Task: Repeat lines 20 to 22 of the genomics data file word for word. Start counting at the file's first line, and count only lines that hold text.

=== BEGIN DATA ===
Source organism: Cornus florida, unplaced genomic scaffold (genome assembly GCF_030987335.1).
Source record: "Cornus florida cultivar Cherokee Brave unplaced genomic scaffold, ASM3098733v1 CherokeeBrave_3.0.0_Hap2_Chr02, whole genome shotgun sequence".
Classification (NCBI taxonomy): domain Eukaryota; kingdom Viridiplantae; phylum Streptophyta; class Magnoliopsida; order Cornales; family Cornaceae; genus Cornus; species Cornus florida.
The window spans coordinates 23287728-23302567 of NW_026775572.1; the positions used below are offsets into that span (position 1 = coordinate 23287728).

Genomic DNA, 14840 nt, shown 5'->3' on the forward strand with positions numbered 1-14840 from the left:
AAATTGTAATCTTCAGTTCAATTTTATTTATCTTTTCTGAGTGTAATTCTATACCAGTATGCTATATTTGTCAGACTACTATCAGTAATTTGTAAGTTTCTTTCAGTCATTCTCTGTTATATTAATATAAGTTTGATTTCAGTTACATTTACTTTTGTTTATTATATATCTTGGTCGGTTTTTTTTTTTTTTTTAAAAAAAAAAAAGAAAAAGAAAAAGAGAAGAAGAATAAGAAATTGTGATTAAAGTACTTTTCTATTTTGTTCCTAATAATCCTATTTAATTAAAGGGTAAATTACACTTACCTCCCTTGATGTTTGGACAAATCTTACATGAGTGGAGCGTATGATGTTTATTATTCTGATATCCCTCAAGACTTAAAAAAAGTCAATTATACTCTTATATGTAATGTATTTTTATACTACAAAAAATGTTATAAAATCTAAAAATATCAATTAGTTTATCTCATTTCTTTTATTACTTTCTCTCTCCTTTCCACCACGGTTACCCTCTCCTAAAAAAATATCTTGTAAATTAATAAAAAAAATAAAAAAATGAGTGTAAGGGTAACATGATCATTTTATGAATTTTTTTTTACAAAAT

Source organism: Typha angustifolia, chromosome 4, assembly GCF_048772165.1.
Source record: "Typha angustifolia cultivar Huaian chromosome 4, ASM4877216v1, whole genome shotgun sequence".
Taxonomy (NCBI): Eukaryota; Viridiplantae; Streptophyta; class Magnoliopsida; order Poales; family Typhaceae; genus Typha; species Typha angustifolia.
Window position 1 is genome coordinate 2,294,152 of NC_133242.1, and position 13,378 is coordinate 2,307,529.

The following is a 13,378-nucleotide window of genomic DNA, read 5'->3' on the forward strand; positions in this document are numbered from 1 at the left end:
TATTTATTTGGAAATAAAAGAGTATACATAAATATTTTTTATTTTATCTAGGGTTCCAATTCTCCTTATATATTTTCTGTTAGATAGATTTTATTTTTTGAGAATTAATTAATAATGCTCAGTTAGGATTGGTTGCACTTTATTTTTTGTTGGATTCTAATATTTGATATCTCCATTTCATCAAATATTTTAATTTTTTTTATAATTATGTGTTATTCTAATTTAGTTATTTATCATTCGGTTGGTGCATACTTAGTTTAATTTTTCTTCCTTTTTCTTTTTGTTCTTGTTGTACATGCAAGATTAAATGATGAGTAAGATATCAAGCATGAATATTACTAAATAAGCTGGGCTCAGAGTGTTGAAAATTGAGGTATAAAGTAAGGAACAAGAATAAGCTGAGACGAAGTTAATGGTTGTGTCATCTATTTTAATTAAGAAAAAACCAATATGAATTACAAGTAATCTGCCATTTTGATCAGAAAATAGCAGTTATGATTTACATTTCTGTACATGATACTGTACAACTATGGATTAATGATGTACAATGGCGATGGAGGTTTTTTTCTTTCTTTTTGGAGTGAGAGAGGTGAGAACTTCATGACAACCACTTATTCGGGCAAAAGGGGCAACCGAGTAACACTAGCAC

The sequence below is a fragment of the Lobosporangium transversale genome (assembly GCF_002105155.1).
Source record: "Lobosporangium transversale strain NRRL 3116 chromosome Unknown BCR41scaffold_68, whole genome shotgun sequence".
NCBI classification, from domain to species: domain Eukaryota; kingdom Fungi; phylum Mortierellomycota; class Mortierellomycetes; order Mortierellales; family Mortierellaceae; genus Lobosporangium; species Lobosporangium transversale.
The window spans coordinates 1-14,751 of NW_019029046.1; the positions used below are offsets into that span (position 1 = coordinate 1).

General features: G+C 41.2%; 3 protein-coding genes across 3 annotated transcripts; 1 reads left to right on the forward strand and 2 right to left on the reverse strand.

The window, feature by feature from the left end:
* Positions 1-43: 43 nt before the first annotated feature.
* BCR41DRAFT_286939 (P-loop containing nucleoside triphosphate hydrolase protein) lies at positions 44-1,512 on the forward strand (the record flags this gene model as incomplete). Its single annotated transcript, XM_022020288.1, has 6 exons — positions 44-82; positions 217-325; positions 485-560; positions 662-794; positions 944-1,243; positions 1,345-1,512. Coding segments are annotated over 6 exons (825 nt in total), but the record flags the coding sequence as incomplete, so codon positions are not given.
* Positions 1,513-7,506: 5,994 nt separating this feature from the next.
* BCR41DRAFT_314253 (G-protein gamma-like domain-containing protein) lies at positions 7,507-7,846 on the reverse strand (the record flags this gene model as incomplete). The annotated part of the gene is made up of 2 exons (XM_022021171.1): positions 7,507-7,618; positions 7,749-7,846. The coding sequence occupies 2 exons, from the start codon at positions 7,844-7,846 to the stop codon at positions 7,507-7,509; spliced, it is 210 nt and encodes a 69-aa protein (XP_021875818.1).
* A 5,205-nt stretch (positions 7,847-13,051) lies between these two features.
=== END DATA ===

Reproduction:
* BCR41DRAFT_286939 (P-loop containing nucleoside triphosphate hydrolase protein) lies at positions 44-1,512 on the forward strand (the record flags this gene model as incomplete). Its single annotated transcript, XM_022020288.1, has 6 exons — positions 44-82; positions 217-325; positions 485-560; positions 662-794; positions 944-1,243; positions 1,345-1,512. Coding segments are annotated over 6 exons (825 nt in total), but the record flags the coding sequence as incomplete, so codon positions are not given.
* Positions 1,513-7,506: 5,994 nt separating this feature from the next.
* BCR41DRAFT_314253 (G-protein gamma-like domain-containing protein) lies at positions 7,507-7,846 on the reverse strand (the record flags this gene model as incomplete). The annotated part of the gene is made up of 2 exons (XM_022021171.1): positions 7,507-7,618; positions 7,749-7,846. The coding sequence occupies 2 exons, from the start codon at positions 7,844-7,846 to the stop codon at positions 7,507-7,509; spliced, it is 210 nt and encodes a 69-aa protein (XP_021875818.1).